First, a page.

S.G. Browne

San Diego Comic-Con 2016

comic-con_logoIt’s that time of year again when tens of thousands of worshipers converge upon the mecca of downtown San Diego for the annual pilgrimage to Comic-Con.

I’ll be joining my brethren in the Cathedral of Pop Culture, but my attendance will be limited and I will have only a single appearance where I’ll be signing books. That will take place as follows:

Thursday, July 21
Geekscape booth (#3919)
2:00pm – 3:00pm

I’ll also have a limited number of copies of Big Egos, Less Than Hero, and Lucky Bastard for sale, along with I Saw Zombies Eating Santa Claus. But whether you’re looking to score a copy, an autograph, or just say “hey,” stop on by if you’re on the convention floor this Thursday.


Flawed Heroes and the Quest for Purpose

CJZma5oUEAIDqQWIn my Author’s Note for Less Than Hero, I mention how the story, at its heart, is about figuring out what you’re supposed to be doing with your life.

That’s a common theme in my novels. Finding your role. Your purpose. Your reason for existence. While my stories deal with issues such as discrimination, the consumer culture, celebrity worship, and the over-medication of our society, they’re really quests by the main protagonists to find meaning in their lives.

With Breathers, Andy Warner is trying to find his purpose in a society in which he has no purpose. In Fated, Fabio is looking for meaning in his monotonous and unfulfilling immortality. In Big Egos, my identity-challenged hero is searching for the role he’s supposed to play. And in Less Than Hero, my main protagonist, Lloyd Prescott, is searching for something more than the life he’s fallen into. Call it happiness. Call it ambition. Call it passion. Whatever it is, Lloyd can’t seem to find it. He’s not exactly broken, but he’s most definitely lost.

I’m a fan of flawed heroes: protagonists who don’t have it all together or who don’t know what the hell they’re doing. As Lloyd says:

“Not everyone has their shit figured out. Sure some people do. They’re the ones who actually stick to a plan and make all the right choices and end up with the life they imagined. For others, we discover that trying to win the lottery isn’t a viable plan for living happily ever after.”

When it comes to writing fiction, I think it’s important to create characters who  struggle with their choices and their failures because we can relate to them. They’re like us: victims of inertia, lacking direction, filled with self-doubt.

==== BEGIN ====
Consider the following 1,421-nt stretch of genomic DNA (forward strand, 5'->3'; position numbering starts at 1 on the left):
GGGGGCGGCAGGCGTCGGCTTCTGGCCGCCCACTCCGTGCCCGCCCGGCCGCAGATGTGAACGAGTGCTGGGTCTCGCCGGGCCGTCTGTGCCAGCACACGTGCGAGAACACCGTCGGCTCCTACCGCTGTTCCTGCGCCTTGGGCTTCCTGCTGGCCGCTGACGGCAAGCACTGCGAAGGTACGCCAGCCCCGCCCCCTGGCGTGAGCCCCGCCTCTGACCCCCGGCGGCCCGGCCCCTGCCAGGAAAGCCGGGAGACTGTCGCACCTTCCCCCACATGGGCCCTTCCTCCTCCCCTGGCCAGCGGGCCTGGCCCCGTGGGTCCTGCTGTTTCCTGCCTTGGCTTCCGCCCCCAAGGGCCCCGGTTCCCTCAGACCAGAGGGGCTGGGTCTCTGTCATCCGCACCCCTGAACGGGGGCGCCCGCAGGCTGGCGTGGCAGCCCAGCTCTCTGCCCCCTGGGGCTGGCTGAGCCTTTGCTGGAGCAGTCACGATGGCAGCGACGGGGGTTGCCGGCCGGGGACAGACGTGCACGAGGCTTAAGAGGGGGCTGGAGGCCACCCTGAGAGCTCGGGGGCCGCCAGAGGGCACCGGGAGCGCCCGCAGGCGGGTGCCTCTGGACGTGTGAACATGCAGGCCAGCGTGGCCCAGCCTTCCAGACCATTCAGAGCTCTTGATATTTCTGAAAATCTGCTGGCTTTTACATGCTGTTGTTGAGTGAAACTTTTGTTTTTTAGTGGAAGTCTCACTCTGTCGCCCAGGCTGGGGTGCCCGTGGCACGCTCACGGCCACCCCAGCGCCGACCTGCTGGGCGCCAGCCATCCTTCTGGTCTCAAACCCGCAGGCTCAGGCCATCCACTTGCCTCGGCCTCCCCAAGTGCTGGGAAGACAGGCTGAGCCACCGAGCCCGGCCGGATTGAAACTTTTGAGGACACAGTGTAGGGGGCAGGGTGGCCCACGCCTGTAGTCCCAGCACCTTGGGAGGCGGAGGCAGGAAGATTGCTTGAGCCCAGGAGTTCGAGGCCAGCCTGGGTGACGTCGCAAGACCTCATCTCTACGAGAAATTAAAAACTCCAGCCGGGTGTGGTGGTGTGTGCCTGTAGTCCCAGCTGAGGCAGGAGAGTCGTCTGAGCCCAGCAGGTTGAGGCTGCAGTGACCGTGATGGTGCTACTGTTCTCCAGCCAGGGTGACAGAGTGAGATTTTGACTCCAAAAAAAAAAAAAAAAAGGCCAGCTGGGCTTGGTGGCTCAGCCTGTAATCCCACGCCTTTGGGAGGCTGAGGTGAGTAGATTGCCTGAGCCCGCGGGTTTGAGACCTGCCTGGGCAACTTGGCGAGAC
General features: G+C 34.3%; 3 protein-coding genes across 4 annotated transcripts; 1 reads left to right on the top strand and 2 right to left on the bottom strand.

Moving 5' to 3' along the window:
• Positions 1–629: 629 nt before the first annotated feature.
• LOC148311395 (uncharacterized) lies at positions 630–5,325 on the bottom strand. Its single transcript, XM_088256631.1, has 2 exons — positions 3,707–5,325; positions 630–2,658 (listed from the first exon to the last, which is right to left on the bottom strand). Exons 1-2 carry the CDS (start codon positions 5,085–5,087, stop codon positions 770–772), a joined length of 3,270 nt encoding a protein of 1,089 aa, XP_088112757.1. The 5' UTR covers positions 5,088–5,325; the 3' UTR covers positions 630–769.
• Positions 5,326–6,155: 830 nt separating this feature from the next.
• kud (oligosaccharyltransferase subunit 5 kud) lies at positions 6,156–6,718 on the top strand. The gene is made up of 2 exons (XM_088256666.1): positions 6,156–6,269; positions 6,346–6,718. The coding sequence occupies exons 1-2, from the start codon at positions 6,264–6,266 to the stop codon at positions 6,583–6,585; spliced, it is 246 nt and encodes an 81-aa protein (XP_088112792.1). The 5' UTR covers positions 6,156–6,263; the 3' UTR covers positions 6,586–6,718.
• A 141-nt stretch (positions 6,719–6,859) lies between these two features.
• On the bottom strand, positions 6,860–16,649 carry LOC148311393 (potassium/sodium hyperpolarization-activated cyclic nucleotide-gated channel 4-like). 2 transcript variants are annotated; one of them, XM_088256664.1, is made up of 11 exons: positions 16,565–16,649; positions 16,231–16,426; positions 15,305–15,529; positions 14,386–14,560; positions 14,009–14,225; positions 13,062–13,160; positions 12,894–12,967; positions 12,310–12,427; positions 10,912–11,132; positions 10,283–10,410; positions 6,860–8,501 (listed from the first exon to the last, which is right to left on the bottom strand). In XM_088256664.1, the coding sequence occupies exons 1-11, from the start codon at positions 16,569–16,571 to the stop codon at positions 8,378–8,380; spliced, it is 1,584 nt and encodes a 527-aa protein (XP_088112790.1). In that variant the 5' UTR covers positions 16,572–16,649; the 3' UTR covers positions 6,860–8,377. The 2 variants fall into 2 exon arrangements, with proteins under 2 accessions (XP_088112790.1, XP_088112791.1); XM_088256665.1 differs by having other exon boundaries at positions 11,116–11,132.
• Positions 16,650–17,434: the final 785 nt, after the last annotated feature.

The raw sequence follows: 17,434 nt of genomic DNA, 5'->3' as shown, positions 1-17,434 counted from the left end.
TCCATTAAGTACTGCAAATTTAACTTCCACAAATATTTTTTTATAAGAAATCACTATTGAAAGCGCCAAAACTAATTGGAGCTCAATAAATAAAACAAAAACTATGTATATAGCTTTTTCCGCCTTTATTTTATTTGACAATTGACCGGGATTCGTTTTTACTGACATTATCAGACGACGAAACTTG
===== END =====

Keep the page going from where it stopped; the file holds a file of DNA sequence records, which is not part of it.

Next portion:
Main protagonists who are perfect and who always say and do the right things are unrealistic and boring. If you want a knight in shining armor, go read a romance novel. Prince Charming isn’t wanted here.

I think part of the reason my characters are constantly looking for meaning and answers is because that’s what humans do: we search for meaning and answers in our lives. But more than that, the existential angst and motivations for my characters come from the realization that, as blossoming humans, we were sold a false bill of goods about what it would be like when we were adults.

When you’re in your teens, you look at adults and think you know more than they do about life and how to succeed at it because hey, it doesn’t look that difficult. In your early twenties you discover that you didn’t know as much as you thought you did but now that you’re an adult you’ll figure it out soon enough.

In your thirties you discover that the expectations you had of what your life would be like haven’t lived up to all of the beer commercials and romantic comedies you’ve been fed over the years.

When you get to your forties, it finally dawns on you that no one knows what the hell they’re doing. Not even your parents. Everyone’s just doing their best impersonation of Indiana Jones and making it up as they go.

So I guess in a way, my characters are trying to figure out what the hell they’re supposed to be doing because so am I. Maybe one day I’ll come up with an answer. Until then, I’ll just have to let my characters keep doing the work for me.


Filed under: Less Than Hero,The Writing Life — Tags: , , , — S.G. Browne @ 8:21 pm

SDCC Less Than Hero Signings

CEfnAERUEAAwVU_You can catch me at the 2015 San Diego Comic-Con signing my new superhero novel, Less Than Hero, on the following days and at the following locations:

Thursday, July 9
Geekscape Booth #3919

Saturday, July 11
Mysterious Galaxy Booth #1119

Hope to see you in San Diego!

Filed under: Comic-Con,Conventions,Less Than Hero — Tags: , , , — S.G. Browne @ 6:43 am

New York City is Superhero Central

Certain cities are synonymous with famous fictional characters.

London has Sherlock Holmes.
Philadelphia has Rocky Balboa.
Tokyo has Godzilla.

But when it comes to caped crusaders, New York City is superhero central.

NYC2The Fantastic Four live in New York City. So does Iron Man. Spider-Man grew up in Queens, Daredevil was raised in Hell’s Kitchen, and Captain America was born on the Lower East Side. Even Superman and Batman exist in fictional versions of The Big Apple.

So when I started writing Less Than Hero, my social satire about a group of clinical trial volunteers who test experimental pharmaceutical drugs and become C-level superheroes, there wasn’t any question about where the story would take place. In addition to its superhero pedigree, New York City has a definite energy to it that made it appealing as a setting for my novel.